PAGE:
GOP fights with new en­ergy af­ter at­tacks on nom­i­nee

Las Vegas Review-Journal (Sunday) - - WASHINGTON REPORT - By Steve Peo­ples

WASH­ING­TON — Po­lit­i­cal strate­gists in both par­ties sug­gest the Re­pub­li­can Party’s en­thu­si­as­tic em­brace of Brett Ka­vanaugh has shifted the po­lit­i­cal land­scape by in­ject­ing new en­ergy into the most pas­sion­ate GOP vot­ers a month be­fore the elec­tion.

Pres­i­dent Don­ald Trump’s ag­gres­sive de­fense of Ka­vanaugh has res­onated par­tic­u­larly with white work­ing-class men. For now, many men ap­par­ently agree with Trump’s warn­ing that the surge in women speak­ing out against sex­ual vi­o­lence in the #Me­Too era has cre­ated “a very scary time” for men in Amer­ica.

En­ergy is ev­ery­thing in midterm elec­tions, which typ­i­cally draw fewer el­i­gi­ble vot­ers to the polls. And through the first 21 months of the Trump era, Democrats have claimed an undis­puted en­thu­si­asm ad­van­tage.

Yet even a small ero­sion in the so­called en­thu­si­asm gap could make a big dif­fer­ence in the Demo­cratic Party’s high-stakes push to wrest con­trol of Congress from the GOP.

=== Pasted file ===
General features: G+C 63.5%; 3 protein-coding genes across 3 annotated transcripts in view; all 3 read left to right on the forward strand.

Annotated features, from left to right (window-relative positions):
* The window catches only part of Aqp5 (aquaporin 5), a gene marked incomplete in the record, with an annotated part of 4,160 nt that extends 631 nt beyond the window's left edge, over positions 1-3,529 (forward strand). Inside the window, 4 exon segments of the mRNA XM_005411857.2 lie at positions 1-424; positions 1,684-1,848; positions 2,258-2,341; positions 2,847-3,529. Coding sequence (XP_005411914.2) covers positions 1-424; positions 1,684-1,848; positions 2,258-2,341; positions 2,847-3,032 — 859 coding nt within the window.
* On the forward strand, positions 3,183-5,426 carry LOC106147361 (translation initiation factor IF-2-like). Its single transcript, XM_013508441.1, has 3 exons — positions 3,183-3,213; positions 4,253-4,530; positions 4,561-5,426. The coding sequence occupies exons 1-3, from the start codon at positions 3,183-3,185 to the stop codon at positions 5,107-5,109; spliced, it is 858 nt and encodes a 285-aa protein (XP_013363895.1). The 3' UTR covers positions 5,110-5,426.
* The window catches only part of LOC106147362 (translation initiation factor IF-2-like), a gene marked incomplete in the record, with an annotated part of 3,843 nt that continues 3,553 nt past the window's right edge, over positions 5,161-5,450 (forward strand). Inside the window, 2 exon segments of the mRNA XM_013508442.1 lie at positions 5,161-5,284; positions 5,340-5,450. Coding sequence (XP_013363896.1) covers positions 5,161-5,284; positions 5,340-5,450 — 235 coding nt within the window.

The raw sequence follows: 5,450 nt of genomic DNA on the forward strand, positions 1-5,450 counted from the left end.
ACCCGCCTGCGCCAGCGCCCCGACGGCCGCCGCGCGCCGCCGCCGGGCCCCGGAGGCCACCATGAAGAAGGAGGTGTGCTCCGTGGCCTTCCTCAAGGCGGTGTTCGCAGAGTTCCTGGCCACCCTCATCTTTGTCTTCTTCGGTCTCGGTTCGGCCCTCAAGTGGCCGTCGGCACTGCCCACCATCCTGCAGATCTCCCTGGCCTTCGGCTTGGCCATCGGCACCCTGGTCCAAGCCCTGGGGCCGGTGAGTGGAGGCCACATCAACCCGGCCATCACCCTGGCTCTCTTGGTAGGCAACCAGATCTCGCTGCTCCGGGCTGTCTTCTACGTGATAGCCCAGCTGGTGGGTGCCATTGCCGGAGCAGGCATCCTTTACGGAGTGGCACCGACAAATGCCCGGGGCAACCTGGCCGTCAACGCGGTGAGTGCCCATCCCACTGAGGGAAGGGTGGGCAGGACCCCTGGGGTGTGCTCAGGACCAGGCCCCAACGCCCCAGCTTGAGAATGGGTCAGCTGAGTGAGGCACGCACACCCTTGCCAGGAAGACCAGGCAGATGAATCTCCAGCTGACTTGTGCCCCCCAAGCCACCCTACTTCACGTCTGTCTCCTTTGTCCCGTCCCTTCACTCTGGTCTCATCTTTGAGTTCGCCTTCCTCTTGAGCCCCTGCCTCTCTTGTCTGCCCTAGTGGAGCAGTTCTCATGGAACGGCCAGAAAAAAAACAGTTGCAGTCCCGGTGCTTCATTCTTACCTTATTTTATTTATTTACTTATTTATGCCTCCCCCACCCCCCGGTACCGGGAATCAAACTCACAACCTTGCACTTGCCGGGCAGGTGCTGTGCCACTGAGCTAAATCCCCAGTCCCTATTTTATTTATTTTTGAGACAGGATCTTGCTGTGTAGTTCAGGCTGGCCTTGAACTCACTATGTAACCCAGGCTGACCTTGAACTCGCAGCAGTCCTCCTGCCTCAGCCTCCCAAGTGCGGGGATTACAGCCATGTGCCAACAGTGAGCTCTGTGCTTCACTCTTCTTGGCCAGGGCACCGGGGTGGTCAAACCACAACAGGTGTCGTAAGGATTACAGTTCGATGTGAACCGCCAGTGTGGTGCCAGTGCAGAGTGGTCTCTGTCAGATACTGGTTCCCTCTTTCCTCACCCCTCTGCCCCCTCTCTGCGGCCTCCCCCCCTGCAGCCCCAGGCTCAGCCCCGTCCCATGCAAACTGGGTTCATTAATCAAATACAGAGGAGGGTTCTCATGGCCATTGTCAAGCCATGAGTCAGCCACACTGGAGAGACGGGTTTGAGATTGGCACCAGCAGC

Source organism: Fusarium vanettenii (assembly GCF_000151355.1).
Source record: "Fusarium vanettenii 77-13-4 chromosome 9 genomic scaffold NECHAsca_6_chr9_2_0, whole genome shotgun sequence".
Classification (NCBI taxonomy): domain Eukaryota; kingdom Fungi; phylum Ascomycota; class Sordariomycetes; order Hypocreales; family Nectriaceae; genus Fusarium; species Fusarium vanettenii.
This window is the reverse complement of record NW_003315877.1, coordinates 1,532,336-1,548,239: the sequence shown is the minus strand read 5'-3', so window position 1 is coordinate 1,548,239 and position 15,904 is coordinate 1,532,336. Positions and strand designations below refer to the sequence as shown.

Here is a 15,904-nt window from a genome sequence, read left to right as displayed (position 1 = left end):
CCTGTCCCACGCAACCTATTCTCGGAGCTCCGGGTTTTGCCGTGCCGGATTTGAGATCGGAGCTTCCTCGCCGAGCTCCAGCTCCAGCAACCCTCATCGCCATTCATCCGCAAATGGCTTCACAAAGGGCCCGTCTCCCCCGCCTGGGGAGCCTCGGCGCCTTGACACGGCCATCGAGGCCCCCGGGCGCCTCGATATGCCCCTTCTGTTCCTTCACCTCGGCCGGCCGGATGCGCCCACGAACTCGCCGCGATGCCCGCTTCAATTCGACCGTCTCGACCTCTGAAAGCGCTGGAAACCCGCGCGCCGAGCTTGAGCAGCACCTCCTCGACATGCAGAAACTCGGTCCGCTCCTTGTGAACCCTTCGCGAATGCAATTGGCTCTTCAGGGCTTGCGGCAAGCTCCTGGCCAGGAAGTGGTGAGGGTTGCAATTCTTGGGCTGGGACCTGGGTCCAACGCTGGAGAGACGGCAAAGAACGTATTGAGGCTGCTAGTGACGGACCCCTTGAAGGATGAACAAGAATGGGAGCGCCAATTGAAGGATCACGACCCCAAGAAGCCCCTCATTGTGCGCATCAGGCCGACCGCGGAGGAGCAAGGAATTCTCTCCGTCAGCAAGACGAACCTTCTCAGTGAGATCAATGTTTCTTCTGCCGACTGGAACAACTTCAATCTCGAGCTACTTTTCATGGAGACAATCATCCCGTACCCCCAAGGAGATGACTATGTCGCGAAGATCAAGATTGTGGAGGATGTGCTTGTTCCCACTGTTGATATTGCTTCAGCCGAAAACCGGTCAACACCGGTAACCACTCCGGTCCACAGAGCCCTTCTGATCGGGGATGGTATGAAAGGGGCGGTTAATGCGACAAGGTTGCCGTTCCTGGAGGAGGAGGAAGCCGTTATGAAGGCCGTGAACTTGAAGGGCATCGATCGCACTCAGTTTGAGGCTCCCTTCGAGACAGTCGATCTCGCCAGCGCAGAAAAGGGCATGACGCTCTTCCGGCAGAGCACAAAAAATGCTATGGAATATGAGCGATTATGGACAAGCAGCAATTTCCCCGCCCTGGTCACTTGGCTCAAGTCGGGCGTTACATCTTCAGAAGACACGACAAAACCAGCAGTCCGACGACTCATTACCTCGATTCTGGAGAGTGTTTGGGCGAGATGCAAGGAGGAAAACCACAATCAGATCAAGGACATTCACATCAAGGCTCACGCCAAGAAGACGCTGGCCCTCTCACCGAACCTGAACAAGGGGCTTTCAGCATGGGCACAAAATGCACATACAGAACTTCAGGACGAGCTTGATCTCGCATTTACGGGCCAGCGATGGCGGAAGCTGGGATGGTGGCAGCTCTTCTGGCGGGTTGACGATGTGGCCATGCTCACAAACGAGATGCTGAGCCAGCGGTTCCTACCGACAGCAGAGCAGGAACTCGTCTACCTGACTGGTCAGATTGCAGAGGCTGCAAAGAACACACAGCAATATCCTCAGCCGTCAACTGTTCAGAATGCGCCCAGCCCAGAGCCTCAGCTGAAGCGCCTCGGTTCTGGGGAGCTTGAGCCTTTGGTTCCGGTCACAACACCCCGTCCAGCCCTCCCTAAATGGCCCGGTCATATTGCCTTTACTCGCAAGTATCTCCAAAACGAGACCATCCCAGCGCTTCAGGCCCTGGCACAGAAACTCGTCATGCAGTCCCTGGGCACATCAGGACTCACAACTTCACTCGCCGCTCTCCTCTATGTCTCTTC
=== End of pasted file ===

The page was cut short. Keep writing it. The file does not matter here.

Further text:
The ef­fect is most vis­i­ble in Re­pub­li­can-lean­ing states where vul­ner­a­ble Demo­cratic sen­a­tors are run­ning for re-elec­tion. Pub­lic and pri­vate polling in re­cent days has shifted in the GOP can­di­date’s fa­vor in West Vir­ginia, Mis­souri, In­di­ana and North Dakota.

“You can feel the en­ergy both for the pres­i­dent and for his nom­i­nee in Brett Ka­vanaugh,” Trump spokes­woman Sarah San­ders said. “Peo­ple are out­raged at the way that the Democrats have to­tally made this process into a par­ti­san bat­tle and they’ve cre­ated some­thing that should never have hap­pened.

“And I think the mes­sage is very clear: Dems, you made a mis­take here and it’s go­ing to show up in Novem­ber,” she said.

The Ka­vanaugh de­bate “is mak­ing the two groups of peo­ple who are al­ready mad at each other in Amer­ica even mad­der. To me, the ques­tion is, who is mad­dest?” said Gary Pearce, a vet­eran North Carolina Demo­cratic strate­gist.

Just as Trump ben­e­fited from op­po­si­tion to Hil­lary Clin­ton in his 2016 elec­tion, the GOP could ben­e­fit from op­po­si­tion to the Demo­cratic Party’s han­dling of Ka­vanaugh this midterm sea­son.

“This may be en­er­giz­ing the right — es­pe­cially peo­ple who don’t like Trump and may not have been mo­ti­vated to vote,” Pearce said. “This is the sub­sti­tute for Hil­lary.”

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